Don’t get me wrong there were ups and downs – Doctors getting grumpy with the Receptionists because they put extra’s into their clinics, Patients getting grumpy because they couldn’t get their way – and other receptionists getting grumpy because everyone else was grumpy with them.  But you got through those days and came out of them to face a similar one the next day.

One of my very first patient memory was a mum called Sarah. I had spoken to her several times on the phone and she always seemed to be very anxious. She always asked for an appointment. On speaking to other receptionists it soon became clear that she was a “regular” to the surgery.

Over the years working in Reception I got to know our “regulars” very well. Now regulars can again come in all shapes and sizes. We have the regulars that need to be seen by the doctors for one reason or another, and are pretty poorly and we have the regulars that perhaps don’t need to be seen quite so often. These patients do take up a lot of time and money from the NHS. They take up Doctors appointments; they request tests that require nurses, or hospital appointments. More often than not their tests all come back clear. But as a Receptionist it was not my place to judge – if a patient asked for an appointment they would get one. But you can’t help getting a bit frustrated by a patient demanding to see a Doctor in an emergency slot for a runny nose that they have just developed that day – and usually the regulars know the system and know that if they insist on being seen that day they we have to offer an appointment.

We used to get a lot of anxious mums – again we would never refuse for a baby or child to be seen. But a lot of times the child might just have a cold or teething. It did occur to me that a lot of these young mums did not have the support from older experienced family members – they were often single mums or a first time mum with no guidance from a mum or gran. Sad really as all they needed was reassurance from someone – so often they had no one else to turn to other than their Doctor.

I remember one of the Doctors saying once that he felt more like a social worker than a Doctor.

So, back to Sarah – she would phone on a regular basis – and it was always for the same thing – her back. She would come into see the doctors – they ordered tests on her back and blood tests and all came back clear. After a while the doctors and the reception staff began to wonder if there was actually anything wrong with her at all. But she insisted that her back was bad.

I liked Sarah – she wasn’t like one of the “regulars” that didn’t have anything wrong. She never caused a fuss she just wanted an appointment.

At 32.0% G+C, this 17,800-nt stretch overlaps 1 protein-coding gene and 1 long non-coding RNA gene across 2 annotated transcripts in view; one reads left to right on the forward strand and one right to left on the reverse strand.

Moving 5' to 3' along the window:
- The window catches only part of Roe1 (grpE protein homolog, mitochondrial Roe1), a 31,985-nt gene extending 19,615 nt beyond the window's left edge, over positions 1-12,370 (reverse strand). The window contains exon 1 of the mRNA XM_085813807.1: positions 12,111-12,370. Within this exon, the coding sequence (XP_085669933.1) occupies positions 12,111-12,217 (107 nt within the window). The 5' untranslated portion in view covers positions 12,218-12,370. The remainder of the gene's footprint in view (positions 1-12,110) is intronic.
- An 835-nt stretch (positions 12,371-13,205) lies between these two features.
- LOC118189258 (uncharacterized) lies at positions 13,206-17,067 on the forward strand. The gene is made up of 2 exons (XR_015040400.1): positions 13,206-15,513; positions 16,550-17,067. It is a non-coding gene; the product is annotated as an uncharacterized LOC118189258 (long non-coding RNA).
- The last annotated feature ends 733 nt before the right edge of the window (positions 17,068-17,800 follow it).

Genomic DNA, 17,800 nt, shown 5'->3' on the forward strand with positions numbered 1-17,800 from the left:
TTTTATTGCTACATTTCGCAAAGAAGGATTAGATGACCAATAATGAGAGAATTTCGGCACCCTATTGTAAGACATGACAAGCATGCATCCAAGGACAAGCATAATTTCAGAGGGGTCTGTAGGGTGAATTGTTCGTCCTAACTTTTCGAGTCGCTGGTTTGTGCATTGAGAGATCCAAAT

She also had 3 beautiful daughters – age 8, 5 and 3. They were always dressed beautifully and always very well-behaved when they came into the surgery. We rarely seen her husband but all in all a lovely family unit.

Then Sarah became ill. She was admitted into hospital. She had cancer in her back. The surgery was in shock – and more so the doctors as nothing had shown up in any tests.

Sarah sadly died some weeks later. I was completely devastated by this – it was the first patient that I had known died at the surgery. All I could think about was she was right – she knew that there was something wrong.

I couldn’t sleep at night for thinking about those 3 little girls – their mummy now gone.

But if I wanted to carry on working in the Surgery I knew that we would lose patients again and again. But what I never have ever forgotten from that day to this is NEVER judge and think someone is “putting on an act” I have no right to judge – and from that day to this if someone requested appointments time and time again they were treated with respect and given the appointment.

Sarah’s husband gave up work to look after the girls – he would come in from time to time with one of the girls. He seemed to be doing a great job of looking after them – he still kept them immaculate – they were a credit to him. Sarah would have been so proud of them all.

I used to chat to him when he came in – I asked how the girls were coping and how he was coping. He always seemed to enjoy our chats. He told me that he was getting on very well – he still missed Sarah but the girls were keeping him going, but one thing he did have problems with was their hair – every one of them had the most beautiful long hair – but he just couldn’t “do” long hair. The girls had to wear their hair back or up for school. Often, They often wanted it platted or put into pigtails – he tried and tried but just couldn’t do it. He said there had been more tears over hair in the house than anything else.

He said that it would be so much easier if they all had short hair –  but their long hair had always been Sarah’s pride and joy and for that reason he would battle on and try his very best to do that pigtails.

I cried that afternoon when I thought of that poor man – coping with the loss of his wife, being a dad and a mum to the girls and trying very hard to create that perfect hair style.